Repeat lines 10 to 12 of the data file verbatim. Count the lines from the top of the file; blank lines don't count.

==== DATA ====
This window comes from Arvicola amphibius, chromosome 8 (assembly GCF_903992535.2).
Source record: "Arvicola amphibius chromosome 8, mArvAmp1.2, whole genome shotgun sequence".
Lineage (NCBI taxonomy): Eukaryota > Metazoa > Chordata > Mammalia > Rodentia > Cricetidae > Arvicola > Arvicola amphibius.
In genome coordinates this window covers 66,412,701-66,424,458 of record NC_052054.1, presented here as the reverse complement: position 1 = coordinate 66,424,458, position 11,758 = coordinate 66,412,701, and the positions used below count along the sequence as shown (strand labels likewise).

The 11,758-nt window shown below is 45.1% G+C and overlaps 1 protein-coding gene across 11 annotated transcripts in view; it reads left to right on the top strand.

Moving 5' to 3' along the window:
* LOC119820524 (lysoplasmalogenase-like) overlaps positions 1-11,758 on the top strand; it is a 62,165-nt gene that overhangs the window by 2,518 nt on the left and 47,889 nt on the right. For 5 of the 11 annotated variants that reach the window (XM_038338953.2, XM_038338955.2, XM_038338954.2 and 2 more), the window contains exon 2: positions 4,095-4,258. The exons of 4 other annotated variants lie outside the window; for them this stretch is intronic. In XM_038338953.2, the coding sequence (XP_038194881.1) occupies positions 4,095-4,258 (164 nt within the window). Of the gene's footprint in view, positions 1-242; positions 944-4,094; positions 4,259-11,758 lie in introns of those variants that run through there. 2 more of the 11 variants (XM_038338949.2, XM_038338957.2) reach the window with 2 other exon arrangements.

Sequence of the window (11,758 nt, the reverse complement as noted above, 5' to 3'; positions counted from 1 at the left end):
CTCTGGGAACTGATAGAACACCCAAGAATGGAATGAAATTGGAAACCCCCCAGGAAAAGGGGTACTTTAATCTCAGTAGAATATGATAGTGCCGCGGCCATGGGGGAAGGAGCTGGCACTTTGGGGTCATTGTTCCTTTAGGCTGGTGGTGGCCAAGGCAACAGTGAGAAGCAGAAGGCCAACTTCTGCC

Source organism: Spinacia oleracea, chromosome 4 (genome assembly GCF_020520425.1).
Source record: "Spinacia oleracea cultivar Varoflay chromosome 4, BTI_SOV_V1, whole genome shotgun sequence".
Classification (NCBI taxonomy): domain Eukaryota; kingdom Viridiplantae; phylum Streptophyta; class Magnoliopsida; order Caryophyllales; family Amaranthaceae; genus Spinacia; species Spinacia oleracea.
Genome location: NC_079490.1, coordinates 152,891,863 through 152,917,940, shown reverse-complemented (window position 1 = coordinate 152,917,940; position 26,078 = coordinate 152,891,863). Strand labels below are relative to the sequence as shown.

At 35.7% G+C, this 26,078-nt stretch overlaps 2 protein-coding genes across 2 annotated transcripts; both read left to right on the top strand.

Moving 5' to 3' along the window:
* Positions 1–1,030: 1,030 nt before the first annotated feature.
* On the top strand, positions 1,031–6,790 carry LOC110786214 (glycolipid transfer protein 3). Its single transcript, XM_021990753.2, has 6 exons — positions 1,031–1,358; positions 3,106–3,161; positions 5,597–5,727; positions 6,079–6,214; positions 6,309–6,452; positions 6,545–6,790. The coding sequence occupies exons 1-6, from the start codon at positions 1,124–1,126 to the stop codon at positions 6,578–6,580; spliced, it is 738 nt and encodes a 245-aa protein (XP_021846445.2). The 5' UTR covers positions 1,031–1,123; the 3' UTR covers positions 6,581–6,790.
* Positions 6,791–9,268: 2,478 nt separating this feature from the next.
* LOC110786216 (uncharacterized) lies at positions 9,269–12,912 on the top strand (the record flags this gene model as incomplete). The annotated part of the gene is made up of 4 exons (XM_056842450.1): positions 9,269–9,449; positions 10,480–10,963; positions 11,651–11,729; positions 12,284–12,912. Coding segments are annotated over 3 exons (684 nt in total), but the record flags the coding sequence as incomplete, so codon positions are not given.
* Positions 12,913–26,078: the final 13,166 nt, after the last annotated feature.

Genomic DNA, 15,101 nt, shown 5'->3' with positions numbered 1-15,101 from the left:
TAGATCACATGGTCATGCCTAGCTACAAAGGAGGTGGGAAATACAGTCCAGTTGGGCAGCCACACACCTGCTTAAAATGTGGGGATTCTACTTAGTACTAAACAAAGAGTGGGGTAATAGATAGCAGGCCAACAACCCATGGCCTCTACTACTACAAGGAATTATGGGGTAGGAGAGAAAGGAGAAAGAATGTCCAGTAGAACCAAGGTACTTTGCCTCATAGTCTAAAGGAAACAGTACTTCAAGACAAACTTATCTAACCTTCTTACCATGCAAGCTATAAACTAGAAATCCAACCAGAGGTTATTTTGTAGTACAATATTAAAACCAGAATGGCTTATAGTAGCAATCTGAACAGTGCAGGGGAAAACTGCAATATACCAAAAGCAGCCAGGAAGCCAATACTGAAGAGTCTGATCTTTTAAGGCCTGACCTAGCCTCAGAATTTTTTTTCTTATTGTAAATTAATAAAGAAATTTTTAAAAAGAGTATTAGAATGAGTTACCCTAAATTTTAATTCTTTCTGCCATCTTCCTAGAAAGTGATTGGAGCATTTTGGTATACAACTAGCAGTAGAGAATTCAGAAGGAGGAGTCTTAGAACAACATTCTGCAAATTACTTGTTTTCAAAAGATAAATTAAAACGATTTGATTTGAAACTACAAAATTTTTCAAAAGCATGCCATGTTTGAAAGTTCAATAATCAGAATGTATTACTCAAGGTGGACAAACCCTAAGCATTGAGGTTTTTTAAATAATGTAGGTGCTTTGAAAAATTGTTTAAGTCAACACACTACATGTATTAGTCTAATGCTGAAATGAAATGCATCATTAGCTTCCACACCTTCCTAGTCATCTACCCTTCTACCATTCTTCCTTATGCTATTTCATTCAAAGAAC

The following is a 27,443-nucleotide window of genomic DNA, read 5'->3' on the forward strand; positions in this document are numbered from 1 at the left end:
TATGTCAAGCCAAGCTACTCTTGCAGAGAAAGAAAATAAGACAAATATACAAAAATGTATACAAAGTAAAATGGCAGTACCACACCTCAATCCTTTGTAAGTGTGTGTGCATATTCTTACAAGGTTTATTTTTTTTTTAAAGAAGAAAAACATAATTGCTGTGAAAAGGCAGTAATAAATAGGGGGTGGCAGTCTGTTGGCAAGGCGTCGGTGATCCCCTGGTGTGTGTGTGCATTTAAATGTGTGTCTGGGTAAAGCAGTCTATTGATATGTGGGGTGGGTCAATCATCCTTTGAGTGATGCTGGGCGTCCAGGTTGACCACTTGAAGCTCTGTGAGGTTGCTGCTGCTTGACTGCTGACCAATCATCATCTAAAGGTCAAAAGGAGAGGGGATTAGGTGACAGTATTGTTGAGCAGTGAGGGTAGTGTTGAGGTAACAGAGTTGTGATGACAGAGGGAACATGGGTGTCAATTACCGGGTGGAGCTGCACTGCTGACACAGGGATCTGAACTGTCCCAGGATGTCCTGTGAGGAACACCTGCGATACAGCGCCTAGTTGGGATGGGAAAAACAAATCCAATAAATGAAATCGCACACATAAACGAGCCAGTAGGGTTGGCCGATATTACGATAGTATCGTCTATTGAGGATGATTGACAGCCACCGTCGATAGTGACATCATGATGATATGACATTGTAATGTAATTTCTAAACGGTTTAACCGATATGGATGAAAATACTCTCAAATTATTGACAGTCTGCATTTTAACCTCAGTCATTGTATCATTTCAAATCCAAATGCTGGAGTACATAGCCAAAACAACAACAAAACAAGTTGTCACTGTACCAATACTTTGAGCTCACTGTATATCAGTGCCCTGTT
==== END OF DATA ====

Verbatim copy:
Source organism: Spinacia oleracea, chromosome 4 (genome assembly GCF_020520425.1).
Source record: "Spinacia oleracea cultivar Varoflay chromosome 4, BTI_SOV_V1, whole genome shotgun sequence".
Classification (NCBI taxonomy): domain Eukaryota; kingdom Viridiplantae; phylum Streptophyta; class Magnoliopsida; order Caryophyllales; family Amaranthaceae; genus Spinacia; species Spinacia oleracea.